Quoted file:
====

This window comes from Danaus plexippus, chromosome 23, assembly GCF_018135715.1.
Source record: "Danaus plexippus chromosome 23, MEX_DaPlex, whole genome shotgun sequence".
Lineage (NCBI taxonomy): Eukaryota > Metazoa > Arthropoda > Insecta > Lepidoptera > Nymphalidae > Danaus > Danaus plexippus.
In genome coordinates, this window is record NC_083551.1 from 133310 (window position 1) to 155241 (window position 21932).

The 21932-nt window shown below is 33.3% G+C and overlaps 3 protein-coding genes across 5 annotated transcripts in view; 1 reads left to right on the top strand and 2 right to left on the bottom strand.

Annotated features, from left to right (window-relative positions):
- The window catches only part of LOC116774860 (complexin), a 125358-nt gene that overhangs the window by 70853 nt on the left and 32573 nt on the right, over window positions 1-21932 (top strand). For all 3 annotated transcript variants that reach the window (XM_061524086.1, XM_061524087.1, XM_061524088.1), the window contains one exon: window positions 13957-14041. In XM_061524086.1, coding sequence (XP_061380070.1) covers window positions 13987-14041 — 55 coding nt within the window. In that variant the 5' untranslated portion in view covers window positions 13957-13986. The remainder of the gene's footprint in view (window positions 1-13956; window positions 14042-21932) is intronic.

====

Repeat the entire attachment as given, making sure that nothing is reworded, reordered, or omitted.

This window comes from Danaus plexippus, chromosome 23, assembly GCF_018135715.1.
Source record: "Danaus plexippus chromosome 23, MEX_DaPlex, whole genome shotgun sequence".
Lineage (NCBI taxonomy): Eukaryota > Metazoa > Arthropoda > Insecta > Lepidoptera > Nymphalidae > Danaus > Danaus plexippus.
In genome coordinates, this window is record NC_083551.1 from 133310 (window position 1) to 155241 (window position 21932).

The 21932-nt window shown below is 33.3% G+C and overlaps 3 protein-coding genes across 5 annotated transcripts in view; 1 reads left to right on the top strand and 2 right to left on the bottom strand.

Annotated features, from left to right (window-relative positions):
- The window catches only part of LOC116774860 (complexin), a 125358-nt gene that overhangs the window by 70853 nt on the left and 32573 nt on the right, over window positions 1-21932 (top strand). For all 3 annotated transcript variants that reach the window (XM_061524086.1, XM_061524087.1, XM_061524088.1), the window contains one exon: window positions 13957-14041. In XM_061524086.1, coding sequence (XP_061380070.1) covers window positions 13987-14041 — 55 coding nt within the window. In that variant the 5' untranslated portion in view covers window positions 13957-13986. The remainder of the gene's footprint in view (window positions 1-13956; window positions 14042-21932) is intronic.